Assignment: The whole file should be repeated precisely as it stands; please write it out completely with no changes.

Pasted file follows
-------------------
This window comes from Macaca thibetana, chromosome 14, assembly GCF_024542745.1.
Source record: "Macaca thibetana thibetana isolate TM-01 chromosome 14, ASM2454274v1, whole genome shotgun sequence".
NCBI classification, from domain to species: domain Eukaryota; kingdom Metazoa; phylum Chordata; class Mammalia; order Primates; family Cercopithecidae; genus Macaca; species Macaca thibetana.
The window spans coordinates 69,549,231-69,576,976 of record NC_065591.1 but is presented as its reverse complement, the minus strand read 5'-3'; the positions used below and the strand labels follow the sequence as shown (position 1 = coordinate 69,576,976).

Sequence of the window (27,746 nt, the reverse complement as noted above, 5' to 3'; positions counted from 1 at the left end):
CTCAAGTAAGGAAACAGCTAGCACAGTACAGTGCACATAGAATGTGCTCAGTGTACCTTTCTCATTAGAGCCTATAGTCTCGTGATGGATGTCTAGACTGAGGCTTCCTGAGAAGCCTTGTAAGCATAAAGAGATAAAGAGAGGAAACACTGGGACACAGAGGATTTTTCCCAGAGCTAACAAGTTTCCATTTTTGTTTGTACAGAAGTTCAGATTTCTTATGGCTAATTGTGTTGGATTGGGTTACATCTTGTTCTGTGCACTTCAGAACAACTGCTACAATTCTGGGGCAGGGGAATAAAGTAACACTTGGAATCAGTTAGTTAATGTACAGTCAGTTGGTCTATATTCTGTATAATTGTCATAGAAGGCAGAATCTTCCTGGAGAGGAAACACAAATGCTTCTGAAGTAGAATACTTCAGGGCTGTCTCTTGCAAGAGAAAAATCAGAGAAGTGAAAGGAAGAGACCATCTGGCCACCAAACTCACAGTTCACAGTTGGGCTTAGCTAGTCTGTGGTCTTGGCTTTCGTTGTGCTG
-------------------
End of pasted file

This window comes from Macaca thibetana, chromosome 14, assembly GCF_024542745.1.
Source record: "Macaca thibetana thibetana isolate TM-01 chromosome 14, ASM2454274v1, whole genome shotgun sequence".
NCBI classification, from domain to species: domain Eukaryota; kingdom Metazoa; phylum Chordata; class Mammalia; order Primates; family Cercopithecidae; genus Macaca; species Macaca thibetana.
The window spans coordinates 69,549,231-69,576,976 of record NC_065591.1 but is presented as its reverse complement, the minus strand read 5'-3'; the positions used below and the strand labels follow the sequence as shown (position 1 = coordinate 69,576,976).

Sequence of the window (27,746 nt, the reverse complement as noted above, 5' to 3'; positions counted from 1 at the left end):
CTCAAGTAAGGAAACAGCTAGCACAGTACAGTGCACATAGAATGTGCTCAGTGTACCTTTCTCATTAGAGCCTATAGTCTCGTGATGGATGTCTAGACTGAGGCTTCCTGAGAAGCCTTGTAAGCATAAAGAGATAAAGAGAGGAAACACTGGGACACAGAGGATTTTTCCCAGAGCTAACAAGTTTCCATTTTTGTTTGTACAGAAGTTCAGATTTCTTATGGCTAATTGTGTTGGATTGGGTTACATCTTGTTCTGTGCACTTCAGAACAACTGCTACAATTCTGGGGCAGGGGAATAAAGTAACACTTGGAATCAGTTAGTTAATGTACAGTCAGTTGGTCTATATTCTGTATAATTGTCATAGAAGGCAGAATCTTCCTGGAGAGGAAACACAAATGCTTCTGAAGTAGAATACTTCAGGGCTGTCTCTTGCAAGAGAAAAATCAGAGAAGTGAAAGGAAGAGACCATCTGGCCACCAAACTCACAGTTCACAGTTGGGCTTAGCTAGTCTGTGGTCTTGGCTTTCGTTGTGCTG